Reviews for Twelve Dancing Princesses


Booklist Reviews 2009 March #2
Lush and glamorous with big full-page paintings in shades of purple and green, this picture book retells the Grimms’ fairy tale of the poor soldier who discovers the secret of the 12 princesses who wear out their shoes every night. The king offers a reward: whoever can solve the mystery of the shoes can marry a princess. With help from a wise old woman, the soldier makes himself invisible, avoids the princesses’ tricks, and follows them through a dark night to a secret castle, where they dance the night away. In contrast to the spare storytelling, the art is lavish in scenes of the rebellious maidens, who are far from submissive damsels, having fun in their opulent ball gowns. Readers will appreciate Cech’s note about the story’s connections to timeless themes, including the mythical journey to the Underworld. And the fun continues to the end: the eldest sister is pleased to marry the soldier, who proves to be “a very good dancer.” Copyright 2009 Booklist Reviews.

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Horn Book Guide Reviews 2009 Fall
A poor soldier wins the hand of a princess by breaking a curse that forces her and her sisters to dance. The polished text can be smoothly read aloud. The paintings, using hues of green, gold, and purple, done in a rich mix of acrylics, inks, watercolors, and pencil, have a magical, ethereal quality. An appended note explores the story's folkloric themes. Copyright 2009 Horn Book Guide Reviews.

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Library Media Connection Reviews 2009 August/September
This is a classically illustrated retelling of the famous Grimm Brothers fairy tale. In an attempt to discover why his daughters? shoes wear out every day, the king offers a prize: first, the choice of a princess for a bride, and later, the throne itself. At last a soldier from far away discovers the secret of the dancing princesses and informs the king who not only gives him the chosen eldest princess as his bride, but also allows balls to resume at the castle. This leads to great joy and celebration?and more dancing! Included is a brief history of this fairy tale, which will provide teachers with relevant background information about the theme: that of a hero journeying to the ?underworld,? a story which has been part of western folklore and mythology for many years. Pencil, acrylic paints, ink, and watercolor were used in the fanciful illustrations, which help provide the setting for this enchanting tale. The princesses dance the night away in ethereal splendor, and they pose in elegant portraits on the checkerboard endpapers. Recommended. Barbara B. Feehrer, Educational Reviewer, Bedford, Massachusetts ¬ 2009 Linworth Publishing, Inc.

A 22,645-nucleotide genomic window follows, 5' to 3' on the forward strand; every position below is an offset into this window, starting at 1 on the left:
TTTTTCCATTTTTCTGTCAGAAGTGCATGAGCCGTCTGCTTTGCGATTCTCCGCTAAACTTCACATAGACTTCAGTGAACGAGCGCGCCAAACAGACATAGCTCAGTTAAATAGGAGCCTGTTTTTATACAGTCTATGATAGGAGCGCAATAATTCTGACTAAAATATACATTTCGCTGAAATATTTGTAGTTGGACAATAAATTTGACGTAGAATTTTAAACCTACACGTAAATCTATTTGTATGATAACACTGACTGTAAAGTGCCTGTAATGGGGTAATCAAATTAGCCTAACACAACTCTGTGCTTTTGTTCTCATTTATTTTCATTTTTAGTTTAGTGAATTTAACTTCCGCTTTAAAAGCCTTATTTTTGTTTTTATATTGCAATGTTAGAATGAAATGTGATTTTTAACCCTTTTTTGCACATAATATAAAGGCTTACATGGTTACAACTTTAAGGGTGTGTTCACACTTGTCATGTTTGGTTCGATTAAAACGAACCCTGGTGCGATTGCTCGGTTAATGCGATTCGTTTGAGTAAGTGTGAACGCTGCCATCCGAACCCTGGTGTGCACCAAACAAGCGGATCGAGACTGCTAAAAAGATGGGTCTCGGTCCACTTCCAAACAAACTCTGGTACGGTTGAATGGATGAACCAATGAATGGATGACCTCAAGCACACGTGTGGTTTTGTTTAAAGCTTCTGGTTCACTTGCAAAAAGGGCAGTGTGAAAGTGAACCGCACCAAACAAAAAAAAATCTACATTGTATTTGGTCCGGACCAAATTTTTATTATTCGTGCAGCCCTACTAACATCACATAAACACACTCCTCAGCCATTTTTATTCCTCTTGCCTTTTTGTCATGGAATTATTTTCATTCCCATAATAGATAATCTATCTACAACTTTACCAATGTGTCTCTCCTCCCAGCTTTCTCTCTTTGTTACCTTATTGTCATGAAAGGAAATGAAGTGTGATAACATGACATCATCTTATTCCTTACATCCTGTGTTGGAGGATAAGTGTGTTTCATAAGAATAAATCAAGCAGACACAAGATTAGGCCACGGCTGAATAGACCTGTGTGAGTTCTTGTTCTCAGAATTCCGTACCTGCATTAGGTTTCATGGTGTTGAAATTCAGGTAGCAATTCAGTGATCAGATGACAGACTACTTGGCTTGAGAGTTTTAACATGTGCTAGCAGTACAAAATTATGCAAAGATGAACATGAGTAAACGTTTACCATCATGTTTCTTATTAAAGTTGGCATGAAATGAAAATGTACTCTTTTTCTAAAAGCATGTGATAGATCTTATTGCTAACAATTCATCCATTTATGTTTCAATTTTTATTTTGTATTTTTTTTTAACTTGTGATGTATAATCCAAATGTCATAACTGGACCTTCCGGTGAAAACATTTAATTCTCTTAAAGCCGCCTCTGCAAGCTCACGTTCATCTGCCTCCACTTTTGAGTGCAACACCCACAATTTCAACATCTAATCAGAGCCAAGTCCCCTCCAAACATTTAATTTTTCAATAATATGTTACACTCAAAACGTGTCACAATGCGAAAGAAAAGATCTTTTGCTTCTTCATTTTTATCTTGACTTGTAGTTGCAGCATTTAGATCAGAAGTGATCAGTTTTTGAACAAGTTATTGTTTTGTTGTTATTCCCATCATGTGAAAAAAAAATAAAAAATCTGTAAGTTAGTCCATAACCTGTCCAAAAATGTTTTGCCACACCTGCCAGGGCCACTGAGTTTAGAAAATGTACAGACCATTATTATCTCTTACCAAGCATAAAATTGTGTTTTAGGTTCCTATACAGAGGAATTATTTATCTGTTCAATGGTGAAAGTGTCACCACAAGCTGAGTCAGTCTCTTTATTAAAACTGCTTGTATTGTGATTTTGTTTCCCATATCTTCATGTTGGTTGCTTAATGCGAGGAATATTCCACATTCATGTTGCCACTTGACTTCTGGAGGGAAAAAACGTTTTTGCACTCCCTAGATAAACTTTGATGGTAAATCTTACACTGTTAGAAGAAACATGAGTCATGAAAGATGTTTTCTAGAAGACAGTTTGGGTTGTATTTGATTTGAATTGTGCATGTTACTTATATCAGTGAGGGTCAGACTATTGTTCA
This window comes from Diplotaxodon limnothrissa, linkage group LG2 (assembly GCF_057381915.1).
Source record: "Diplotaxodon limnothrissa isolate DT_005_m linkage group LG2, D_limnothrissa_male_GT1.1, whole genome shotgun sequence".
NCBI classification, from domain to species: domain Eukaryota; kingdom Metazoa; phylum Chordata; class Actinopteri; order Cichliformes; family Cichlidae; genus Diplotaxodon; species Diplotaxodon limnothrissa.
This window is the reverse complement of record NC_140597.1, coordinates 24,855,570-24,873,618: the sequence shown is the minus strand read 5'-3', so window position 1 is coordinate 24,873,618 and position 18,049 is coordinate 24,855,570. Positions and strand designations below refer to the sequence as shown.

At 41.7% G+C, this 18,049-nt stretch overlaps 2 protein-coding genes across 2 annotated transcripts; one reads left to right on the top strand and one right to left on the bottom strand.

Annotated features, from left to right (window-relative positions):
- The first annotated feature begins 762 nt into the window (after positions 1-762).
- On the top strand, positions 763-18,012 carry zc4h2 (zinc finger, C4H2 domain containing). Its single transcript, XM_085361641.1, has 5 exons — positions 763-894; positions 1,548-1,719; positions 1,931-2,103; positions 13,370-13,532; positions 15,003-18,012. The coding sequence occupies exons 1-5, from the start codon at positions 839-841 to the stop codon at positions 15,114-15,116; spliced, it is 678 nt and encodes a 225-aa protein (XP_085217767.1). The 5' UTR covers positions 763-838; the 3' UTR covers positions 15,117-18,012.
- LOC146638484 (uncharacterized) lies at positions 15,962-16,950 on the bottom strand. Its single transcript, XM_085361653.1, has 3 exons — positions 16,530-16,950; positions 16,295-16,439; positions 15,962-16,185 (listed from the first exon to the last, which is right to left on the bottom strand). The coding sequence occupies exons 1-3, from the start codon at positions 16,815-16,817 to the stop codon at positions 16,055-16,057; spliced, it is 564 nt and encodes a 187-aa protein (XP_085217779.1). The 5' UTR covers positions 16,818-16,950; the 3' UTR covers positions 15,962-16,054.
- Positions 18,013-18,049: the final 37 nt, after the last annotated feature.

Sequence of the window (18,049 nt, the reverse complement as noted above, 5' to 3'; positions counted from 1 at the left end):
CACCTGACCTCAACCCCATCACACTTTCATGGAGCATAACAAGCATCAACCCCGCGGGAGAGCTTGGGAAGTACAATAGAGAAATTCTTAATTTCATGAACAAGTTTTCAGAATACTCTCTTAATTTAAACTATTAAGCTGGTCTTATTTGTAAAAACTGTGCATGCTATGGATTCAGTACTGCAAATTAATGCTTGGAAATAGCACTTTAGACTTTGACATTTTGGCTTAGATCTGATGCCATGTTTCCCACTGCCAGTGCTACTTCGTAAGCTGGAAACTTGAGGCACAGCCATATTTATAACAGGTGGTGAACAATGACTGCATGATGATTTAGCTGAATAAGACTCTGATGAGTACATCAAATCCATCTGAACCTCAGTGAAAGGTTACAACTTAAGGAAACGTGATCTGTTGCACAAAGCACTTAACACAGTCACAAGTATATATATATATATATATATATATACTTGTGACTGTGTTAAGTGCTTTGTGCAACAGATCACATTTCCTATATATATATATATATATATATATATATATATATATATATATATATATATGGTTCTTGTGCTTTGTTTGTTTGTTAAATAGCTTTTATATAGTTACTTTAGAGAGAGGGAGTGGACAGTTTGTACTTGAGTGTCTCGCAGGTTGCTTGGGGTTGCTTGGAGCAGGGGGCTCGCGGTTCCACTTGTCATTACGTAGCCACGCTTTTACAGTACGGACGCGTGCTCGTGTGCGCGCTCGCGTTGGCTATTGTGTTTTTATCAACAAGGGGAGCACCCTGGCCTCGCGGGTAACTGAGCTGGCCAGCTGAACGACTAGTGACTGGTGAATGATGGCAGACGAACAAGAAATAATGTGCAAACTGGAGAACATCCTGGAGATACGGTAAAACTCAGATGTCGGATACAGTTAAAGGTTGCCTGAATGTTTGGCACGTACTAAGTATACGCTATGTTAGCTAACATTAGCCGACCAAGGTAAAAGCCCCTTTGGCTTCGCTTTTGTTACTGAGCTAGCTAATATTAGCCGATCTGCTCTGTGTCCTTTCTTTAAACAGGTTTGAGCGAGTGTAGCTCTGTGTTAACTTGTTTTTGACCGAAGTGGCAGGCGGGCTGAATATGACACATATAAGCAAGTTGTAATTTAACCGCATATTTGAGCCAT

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School Library Journal Reviews 2009 July

K-Gr 4-In this retelling of the Grimm Brothers' tale called "The Dancing Shoes," several significant details have been changed. In Cech's story, the king owns up, in the end, to the fact that he has not allowed dancing in his kingdom since his dear queen died, and his eldest daughter expounds, "Our souls just wouldn't be still until they had their fill of dancing." In the original tale, "The princesses had dancing shoes, which they wore when the king had grand entertainments…," and their overprotective father locks, bolts, and bars the door to their sleeping hall each evening. The young ladies escape to the subterranean castle via a flight of stairs hidden under the oldest girl's bed. In Cech's tale, there is nothing secret about the staircase. In place of the dire ending of the original tale, each of Cech's princesses soon marries the prince who escorted her to the enchanted castle each night, and all live happily ever after. An author's note loosely relates pieces of the story to the hero tales of Gilgamesh, Orpheus, and Odysseus, and to the Indian tale called "Dorani" and the English "Kate Crackernuts." Corvino has used acrylic and watercolor paints and inks, with pencil detail-particularly on faces-to create lovely illustrations in the classic fairy-tale style. This adaptation is a worthy purchase for most collections, and the upbeat retelling makes the tale accessible to children as young as five or six years.-Susan Scheps, Shaker Heights Public Library, OH

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